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Feather River Bulletin
Quincy, California
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December 2, 2015     Feather River Bulletin
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December 2, 2015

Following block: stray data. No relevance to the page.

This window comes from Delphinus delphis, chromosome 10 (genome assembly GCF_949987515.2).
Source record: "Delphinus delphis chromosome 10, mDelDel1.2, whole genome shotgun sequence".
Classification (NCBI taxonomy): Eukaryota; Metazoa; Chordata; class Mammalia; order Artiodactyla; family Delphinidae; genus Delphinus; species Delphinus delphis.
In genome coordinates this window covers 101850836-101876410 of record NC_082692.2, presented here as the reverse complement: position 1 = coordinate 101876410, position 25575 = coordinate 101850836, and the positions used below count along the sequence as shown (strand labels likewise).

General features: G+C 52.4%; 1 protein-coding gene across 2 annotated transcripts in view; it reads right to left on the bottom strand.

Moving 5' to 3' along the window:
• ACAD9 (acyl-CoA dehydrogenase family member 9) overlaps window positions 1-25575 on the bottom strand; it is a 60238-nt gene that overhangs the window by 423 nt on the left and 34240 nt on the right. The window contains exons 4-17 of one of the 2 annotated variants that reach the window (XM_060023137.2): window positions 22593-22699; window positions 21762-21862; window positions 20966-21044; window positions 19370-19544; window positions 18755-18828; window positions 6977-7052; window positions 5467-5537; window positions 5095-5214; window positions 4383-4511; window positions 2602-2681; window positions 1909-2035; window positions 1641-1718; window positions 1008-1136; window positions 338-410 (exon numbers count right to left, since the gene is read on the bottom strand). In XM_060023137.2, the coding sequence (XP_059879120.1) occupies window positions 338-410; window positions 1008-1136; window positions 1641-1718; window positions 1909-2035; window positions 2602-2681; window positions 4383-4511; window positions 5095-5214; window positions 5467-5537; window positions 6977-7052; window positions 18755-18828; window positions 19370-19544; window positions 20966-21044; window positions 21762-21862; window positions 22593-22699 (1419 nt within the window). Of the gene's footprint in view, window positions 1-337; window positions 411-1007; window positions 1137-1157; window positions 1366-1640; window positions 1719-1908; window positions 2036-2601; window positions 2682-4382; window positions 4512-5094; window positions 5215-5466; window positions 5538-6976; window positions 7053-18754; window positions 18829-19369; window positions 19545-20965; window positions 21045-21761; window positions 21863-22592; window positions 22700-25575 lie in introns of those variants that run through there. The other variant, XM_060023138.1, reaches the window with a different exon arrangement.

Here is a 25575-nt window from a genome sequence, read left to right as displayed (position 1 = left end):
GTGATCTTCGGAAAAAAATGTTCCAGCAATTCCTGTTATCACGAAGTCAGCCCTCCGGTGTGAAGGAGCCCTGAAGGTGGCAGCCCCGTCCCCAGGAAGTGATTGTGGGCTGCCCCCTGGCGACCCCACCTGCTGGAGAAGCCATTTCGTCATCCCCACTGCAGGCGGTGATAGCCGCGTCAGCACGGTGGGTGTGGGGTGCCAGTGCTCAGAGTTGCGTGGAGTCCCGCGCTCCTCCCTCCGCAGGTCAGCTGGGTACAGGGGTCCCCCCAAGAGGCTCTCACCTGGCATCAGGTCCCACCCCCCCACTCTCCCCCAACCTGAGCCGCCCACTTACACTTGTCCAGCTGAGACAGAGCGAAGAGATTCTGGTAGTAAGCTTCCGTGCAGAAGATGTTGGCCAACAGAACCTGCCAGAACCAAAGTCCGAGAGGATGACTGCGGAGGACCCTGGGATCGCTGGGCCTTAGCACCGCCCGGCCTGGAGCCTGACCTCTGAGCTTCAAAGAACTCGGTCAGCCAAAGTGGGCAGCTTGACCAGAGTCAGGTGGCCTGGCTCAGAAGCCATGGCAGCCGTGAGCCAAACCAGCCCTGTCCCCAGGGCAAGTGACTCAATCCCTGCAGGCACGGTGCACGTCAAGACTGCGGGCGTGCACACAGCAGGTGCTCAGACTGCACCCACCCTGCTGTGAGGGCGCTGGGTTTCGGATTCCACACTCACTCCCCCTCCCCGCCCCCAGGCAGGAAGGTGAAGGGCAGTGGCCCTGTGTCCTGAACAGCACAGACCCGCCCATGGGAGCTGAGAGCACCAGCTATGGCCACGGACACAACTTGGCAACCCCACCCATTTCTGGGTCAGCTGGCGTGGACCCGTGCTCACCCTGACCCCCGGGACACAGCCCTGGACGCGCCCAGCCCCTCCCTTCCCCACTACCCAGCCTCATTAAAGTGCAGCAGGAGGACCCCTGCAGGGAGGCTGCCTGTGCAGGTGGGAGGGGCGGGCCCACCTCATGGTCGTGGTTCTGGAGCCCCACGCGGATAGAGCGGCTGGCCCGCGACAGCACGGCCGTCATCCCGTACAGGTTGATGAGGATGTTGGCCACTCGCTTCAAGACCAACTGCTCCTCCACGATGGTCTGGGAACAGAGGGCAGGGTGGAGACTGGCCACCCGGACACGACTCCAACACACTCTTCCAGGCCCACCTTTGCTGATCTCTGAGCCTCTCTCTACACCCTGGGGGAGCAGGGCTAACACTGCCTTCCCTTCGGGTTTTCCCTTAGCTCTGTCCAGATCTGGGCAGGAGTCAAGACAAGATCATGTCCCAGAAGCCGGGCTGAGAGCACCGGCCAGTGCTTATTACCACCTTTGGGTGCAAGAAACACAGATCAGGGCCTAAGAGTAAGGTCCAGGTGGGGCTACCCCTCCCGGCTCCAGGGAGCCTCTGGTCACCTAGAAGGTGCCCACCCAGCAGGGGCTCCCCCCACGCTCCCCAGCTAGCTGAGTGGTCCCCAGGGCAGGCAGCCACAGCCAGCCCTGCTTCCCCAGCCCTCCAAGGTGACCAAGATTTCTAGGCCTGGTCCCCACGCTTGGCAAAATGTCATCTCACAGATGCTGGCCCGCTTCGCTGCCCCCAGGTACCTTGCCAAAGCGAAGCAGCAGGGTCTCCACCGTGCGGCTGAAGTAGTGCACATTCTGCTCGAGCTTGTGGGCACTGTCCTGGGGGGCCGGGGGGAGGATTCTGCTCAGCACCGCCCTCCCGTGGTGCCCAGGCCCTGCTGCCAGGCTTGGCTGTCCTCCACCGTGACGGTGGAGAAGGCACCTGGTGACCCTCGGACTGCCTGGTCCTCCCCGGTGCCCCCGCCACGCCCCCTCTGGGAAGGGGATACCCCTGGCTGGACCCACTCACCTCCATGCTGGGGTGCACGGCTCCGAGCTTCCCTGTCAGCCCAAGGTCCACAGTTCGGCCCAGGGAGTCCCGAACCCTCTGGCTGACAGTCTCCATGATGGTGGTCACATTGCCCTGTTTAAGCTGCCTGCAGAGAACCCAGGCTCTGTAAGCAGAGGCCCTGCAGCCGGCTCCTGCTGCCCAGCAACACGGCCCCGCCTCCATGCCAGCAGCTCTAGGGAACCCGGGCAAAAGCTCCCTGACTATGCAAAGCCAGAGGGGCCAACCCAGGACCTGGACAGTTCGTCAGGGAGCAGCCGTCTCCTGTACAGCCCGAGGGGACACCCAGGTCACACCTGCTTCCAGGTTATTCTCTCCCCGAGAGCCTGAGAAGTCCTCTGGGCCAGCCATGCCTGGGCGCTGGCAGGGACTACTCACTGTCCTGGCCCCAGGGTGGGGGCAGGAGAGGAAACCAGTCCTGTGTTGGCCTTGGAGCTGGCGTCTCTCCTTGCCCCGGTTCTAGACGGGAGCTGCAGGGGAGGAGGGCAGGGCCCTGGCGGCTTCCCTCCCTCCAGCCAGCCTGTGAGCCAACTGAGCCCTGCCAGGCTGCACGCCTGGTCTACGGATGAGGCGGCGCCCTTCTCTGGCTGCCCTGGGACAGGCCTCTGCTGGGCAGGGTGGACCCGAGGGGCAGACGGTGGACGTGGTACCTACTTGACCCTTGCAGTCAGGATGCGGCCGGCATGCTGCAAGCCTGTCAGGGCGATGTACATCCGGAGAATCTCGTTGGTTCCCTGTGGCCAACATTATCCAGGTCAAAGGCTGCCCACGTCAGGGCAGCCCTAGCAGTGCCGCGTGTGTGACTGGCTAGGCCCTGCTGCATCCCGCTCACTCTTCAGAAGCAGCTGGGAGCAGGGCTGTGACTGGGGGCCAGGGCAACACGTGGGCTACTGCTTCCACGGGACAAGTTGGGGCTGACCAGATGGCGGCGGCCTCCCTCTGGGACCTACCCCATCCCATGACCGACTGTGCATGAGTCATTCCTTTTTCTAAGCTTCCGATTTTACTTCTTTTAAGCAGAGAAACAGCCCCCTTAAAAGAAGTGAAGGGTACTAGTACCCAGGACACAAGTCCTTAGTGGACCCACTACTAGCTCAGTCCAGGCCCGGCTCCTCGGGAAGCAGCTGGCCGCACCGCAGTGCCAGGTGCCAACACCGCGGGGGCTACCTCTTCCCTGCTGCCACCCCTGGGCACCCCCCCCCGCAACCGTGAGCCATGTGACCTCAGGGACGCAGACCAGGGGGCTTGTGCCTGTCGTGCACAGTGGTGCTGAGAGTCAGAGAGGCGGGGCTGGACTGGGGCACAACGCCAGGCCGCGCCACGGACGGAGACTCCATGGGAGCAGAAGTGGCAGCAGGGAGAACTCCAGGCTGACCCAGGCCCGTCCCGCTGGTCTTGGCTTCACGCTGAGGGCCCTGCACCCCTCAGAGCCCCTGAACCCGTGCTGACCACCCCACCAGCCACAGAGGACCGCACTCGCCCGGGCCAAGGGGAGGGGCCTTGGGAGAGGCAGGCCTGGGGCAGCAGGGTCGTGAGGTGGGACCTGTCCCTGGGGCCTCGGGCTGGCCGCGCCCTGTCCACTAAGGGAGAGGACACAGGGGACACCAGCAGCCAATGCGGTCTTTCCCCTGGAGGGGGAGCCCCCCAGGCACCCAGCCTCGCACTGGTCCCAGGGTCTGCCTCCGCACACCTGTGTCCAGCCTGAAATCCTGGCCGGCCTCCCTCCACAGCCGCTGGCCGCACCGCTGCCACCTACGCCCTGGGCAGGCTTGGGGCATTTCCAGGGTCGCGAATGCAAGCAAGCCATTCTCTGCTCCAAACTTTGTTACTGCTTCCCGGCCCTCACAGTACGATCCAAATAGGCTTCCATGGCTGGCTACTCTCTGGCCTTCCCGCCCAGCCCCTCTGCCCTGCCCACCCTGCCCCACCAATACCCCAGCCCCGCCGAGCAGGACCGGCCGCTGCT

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Bulletin, Record, Progressive, Reporter Wednesday, Dec. 2, 2015 1B I INSIDE SECTION B: EDITORIAL. OiINIONS" UPCOMtNG E ENTS .... A superhero cake, crafted by local baker Traci Downey, awaits cutting~during Quincy Petersen's end-of-chemo party held at Pangaea Nov. 22. Photos by Debra Moore Quincy Petersen and her older brother Carter, celebrate winning their battle against Quincy's cancer, with a superhero party complete with costumes, capes and face painting Nov. 22. In this year's Relay for Life, Team Quincy wore T-shirts with the motto: "Supporting Warrior Princesses and Super Heroes in Their Fight Against Childhood Cancer." with a s Debra Moore Staff Wr.iter dmoore@plumasnews.com earing a tiara wasn't mandatory for admission, but it was encouraged. and partygoers didn't disappoint. Those who gathered for Quincy Petersen's end-of-chemo party Nov. 22 honored the Warrior Princess by donning glittering headpieces, capes and superhero costumes. At the center of the festivities was Quincy, celebrating with her friends and family after completing two-plus years of grueling cancer treatment. A few days before her party, Quincy sipped a large mug of hot chocolate with a generous dollop of whip cream and, along with her mom, Dante Meyer, looked back at the time since her diagnosis and ahead to the future. What's the best part of being done with chemotherapy? "I get to eat popcorn on movie night," Quincy said, without hesitation. Quincy's nightly round of medication meant no snacking after 6 p.m., so on Friday evenings (also known as family movie night) she couldn't eat popcorn. Thursday, Nov. 18, all of that came to an end after Quincy took her final oral chemo dose. Her last intravenous chemo occurred in September. In honor of her final chemo treatment, Quincy also received the honor of selecting the night's movie "Tinkerbell" of course. The movie choice alternates between Quincy and her older brother, 7-year-old Carter. Sunday's party also honored Carter, who has supported Quincy throughout her cancer fight, even when that meant a prolonged separation. . When Quincy was first diagnosed with leukemia, the family had been living in Malaysia where Dante and her husband, Richard, taught at the International School. 'Immediately following her diagnosis, Dante and Quincy eturned to the United States where Quincy received care at UCSF Benioff Children's Hospital, and Carter remained in Malaysia with his father, since the family needed the income and the medical insurance. "Leaving dad and Carter in Malaysia when we first had to leave was really hard," Dante said, and Quincy nodded in agreement. But watching her daughter endure her treatments was perhaps the most difficult. "Any time you were in pain and I couldn't make it go away ..." Dante remembered. Children in costumeS, capes and tiaras celebrate ~Quincy Petersen's last chemo treatment during a party at Pangaea on Nov. 22. Photo submitted "Olive the Clown," more Even though Quincy Petersen has commonly known as Julie completed chemo treatments for Douglas, who is Dante her leukemia, it will be a few years Meyer's best friend from high before she is considered to be in school, entertains Meyer's remission. And Quincy will continue daughter, Quincy Petersen, far to raise money for the fight against right, and her friend Jakodi childhood cancers. Her beads are for sale at Carey Candy Co./Bell Lane Gallagher. Douglas lives in Baked Goods in Quincy. Photo by Alameda and entertains children in Bay Area hospitals. Debra Moore Photo submitted She is hopeful those days are behind them, but even though Quincy has completed her chemo regimen, she still has years of tests and doctors appointments ahead of her. Quincy will have blood tests once a month for a year and quarterly visits to her doctors at UCSF. Then the blood draws will become quarterly and the doctors' visits every six months. It'll take three years for Quincy to be considered in remission and then doctors will focus on the long-term effects that the chemo could cause. "Hopefully the effects will be minimal," Dante said. Because chemo can affect the heart, Quincy will be monitored carefully. The cure rate for Quincy's cancer is 90 percent, but the fact that she has h~d it makes her more susceptible t~ other cancers. Dante chooses not to worry about that. "I just need to believe that this is it," Dante said. And the family is making plans for the future that don't center around chemotherapy. In August, they will move to Oman, where Dante's husband will serve as the principal of the International High School. "We want to be back together as a family," Dante said. "And this is who we are; we love to travel and live in other countries." And Quincy seems ready to get on with her life as well. "I feel fantastic and excited," she said. A magician (Quincy Petersen's grandfather Donald Gasser) entertains the children at Quincy's celebration Nov. 22. Danielle Frid applies face paint to 7-year-old Carter Petersen. The children who attended the end-of-chemo party for Carter's little sister, Quincy, kept Frid busy all afternoon.